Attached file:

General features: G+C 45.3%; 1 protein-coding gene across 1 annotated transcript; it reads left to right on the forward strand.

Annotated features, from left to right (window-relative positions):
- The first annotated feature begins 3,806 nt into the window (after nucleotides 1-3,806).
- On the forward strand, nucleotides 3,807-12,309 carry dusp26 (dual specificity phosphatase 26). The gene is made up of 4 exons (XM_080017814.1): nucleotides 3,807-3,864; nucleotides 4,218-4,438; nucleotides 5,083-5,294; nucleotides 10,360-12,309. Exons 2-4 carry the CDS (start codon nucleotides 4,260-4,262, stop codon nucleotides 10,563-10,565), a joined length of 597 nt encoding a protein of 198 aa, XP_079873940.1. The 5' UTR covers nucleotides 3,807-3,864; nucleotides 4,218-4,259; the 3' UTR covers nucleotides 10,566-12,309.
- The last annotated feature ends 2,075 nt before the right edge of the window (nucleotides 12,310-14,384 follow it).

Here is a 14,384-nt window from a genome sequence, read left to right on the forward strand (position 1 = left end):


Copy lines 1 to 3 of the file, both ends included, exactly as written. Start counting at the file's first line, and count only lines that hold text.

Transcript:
General features: G+C 45.3%; 1 protein-coding gene across 1 annotated transcript; it reads left to right on the forward strand.

Annotated features, from left to right (window-relative positions):
- The first annotated feature begins 3,806 nt into the window (after nucleotides 1-3,806).